Appetizers? Check. Entree? Check. Wine? Uhhh…
You’re finally getting around to hosting that dinner party you’ve been promising to your friends. Sure, you can cook (or call a caterer), but you have no idea what wine to serve with the meal. You want to deliver the best possible experience for your guests and know that certain wines with certain foods will mutually enhance flavors, but how do you know which ones? Don’t fret — we’re here to help. This trusty beginner’s wine/food pairing guide is guaranteed to make your guests think you’re secretly a sommelier.
Chianti – This bold, well-rounded and flavorful wine is often served with red, tomato-based sauces. However, it also pairs well with creamy and oil-based sauces, as well as oily seafood dishes.
Zinfandel – Spicy and deep with berry flavors, this wine pairs perfectly with thick, tomato-based red sauces. But steer clear of creamy or oily sauces!
Cabernet Sauvignon – This red wine is a world favorite because of its versatility with different foods. It will enhance hearty and rich meals — cuts of red meat (steaks, ribs, brisket), tomato-based red sauces, duck, and more.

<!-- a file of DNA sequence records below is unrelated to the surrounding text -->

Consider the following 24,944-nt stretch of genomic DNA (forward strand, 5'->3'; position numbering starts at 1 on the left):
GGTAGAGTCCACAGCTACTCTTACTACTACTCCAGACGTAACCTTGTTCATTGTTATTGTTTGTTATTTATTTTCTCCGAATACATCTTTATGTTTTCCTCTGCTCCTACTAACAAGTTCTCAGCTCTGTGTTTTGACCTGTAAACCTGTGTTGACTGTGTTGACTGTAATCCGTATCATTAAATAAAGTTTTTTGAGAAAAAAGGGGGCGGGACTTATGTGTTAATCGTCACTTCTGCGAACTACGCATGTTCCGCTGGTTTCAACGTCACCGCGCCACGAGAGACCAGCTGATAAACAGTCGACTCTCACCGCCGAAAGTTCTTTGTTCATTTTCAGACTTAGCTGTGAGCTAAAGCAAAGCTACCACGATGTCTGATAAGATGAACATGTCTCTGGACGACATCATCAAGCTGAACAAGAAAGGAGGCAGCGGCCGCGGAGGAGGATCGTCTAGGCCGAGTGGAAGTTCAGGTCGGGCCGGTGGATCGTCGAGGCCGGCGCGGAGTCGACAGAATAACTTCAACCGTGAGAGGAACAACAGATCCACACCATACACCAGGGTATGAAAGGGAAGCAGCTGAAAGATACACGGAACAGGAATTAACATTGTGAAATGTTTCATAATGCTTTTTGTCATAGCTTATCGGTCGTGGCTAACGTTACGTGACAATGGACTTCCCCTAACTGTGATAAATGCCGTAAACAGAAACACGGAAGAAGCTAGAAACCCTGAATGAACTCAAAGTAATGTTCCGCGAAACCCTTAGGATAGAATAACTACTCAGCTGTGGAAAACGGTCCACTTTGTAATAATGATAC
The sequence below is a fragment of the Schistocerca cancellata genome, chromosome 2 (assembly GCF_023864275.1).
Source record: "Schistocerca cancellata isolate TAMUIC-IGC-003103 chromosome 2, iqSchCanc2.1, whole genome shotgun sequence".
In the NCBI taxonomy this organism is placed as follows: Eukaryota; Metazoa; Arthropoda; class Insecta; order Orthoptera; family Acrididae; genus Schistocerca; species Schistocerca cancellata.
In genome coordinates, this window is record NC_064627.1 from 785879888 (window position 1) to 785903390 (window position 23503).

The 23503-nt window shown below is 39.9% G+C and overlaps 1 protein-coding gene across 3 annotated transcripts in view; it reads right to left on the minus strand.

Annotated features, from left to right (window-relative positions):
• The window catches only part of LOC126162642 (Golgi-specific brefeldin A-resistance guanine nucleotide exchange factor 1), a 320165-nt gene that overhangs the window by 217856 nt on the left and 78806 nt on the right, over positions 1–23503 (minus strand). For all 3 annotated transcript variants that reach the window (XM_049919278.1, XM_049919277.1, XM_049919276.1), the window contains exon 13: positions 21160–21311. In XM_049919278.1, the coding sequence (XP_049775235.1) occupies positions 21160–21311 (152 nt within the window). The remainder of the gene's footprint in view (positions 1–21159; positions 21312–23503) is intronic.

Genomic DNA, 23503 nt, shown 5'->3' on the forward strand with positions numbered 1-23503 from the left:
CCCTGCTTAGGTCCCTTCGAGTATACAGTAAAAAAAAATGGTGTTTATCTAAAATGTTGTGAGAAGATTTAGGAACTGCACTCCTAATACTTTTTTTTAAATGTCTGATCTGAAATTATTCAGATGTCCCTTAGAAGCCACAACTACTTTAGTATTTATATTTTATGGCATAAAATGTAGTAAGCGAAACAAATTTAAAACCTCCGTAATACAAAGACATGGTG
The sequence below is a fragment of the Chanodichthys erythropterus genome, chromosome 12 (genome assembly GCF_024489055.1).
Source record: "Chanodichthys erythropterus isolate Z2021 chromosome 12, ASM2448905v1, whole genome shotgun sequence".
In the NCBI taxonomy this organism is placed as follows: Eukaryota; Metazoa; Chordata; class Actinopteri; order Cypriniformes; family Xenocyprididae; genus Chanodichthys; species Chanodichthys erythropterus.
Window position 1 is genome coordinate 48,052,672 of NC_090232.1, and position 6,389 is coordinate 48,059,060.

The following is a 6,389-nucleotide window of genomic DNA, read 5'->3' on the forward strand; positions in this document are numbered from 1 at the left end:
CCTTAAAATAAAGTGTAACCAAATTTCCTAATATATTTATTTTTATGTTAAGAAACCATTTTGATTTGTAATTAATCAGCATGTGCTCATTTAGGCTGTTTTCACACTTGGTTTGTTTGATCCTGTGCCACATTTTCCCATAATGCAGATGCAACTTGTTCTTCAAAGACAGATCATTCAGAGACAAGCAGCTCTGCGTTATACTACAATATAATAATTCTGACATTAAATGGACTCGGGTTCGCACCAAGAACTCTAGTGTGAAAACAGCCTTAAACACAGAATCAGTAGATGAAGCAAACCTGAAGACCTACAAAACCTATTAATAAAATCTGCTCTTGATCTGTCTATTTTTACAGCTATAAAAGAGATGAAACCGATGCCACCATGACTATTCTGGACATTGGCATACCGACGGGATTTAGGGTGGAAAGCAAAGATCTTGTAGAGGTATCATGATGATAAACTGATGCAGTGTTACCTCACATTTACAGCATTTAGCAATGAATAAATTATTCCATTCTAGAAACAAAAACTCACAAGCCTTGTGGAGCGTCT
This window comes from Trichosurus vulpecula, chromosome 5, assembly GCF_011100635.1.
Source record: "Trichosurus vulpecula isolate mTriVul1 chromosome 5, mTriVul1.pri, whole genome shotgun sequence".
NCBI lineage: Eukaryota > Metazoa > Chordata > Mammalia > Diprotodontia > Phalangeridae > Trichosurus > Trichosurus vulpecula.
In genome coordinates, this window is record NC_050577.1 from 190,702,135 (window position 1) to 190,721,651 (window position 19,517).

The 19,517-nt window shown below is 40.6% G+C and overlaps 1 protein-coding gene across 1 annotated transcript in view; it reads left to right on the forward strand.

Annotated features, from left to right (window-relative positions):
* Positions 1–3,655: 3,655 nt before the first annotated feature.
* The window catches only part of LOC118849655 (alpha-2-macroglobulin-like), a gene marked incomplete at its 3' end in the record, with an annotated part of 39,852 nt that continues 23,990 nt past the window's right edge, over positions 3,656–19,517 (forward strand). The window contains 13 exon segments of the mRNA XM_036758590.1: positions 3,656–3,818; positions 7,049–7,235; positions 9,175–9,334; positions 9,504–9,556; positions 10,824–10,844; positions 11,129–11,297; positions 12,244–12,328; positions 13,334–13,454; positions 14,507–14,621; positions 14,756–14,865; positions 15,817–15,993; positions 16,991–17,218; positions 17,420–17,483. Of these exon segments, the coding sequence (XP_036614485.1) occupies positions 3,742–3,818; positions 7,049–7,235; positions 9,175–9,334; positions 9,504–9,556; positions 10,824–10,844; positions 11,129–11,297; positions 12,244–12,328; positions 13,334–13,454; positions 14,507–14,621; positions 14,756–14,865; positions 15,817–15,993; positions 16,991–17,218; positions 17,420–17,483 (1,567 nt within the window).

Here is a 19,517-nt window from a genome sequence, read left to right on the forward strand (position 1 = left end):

Pinot Noir – Another great, versatile wine because it’s a light red. It goes well with either tomato-based, creamy, or oil-based sauces.
Pinot Grigio – Best served with lighter seafood or creamy and oil sauces. Lemon chicken piccata, halibut and smoked salmon are all fantastic with a good pinot grigio. It can also go well with light red sauces.
Chardonnay – This is arguably one of the most favorite wines to pair with food because it has so many sub-varieties under the “chardonnay” umbrella. It works very well with a variety of dishes — mainly creamy or oily ones. Shellfish, grilled fish, vegetable pasta or risotto, creamy soups and sauces are some of the best pairings. While tomato sauces are better paired with other wines, you could get away with using a chardonnay with a very light red sauce.
Sauvignon Blanc – This very light white wine is perfect with most cheeses, salads, and light seafood and shellfish. Most lighter risotto dishes, artichokes, asparagus, and green veggies will be enhanced by a sauvignon blanc’s flavor.
Wine and food pairings can get very specific depending on a wine’s region, the subsets of each wine type, etc. We’ve barely scratched the surface here, but this beginner’s guide is sure to set you on the right path toward entertaining your guests.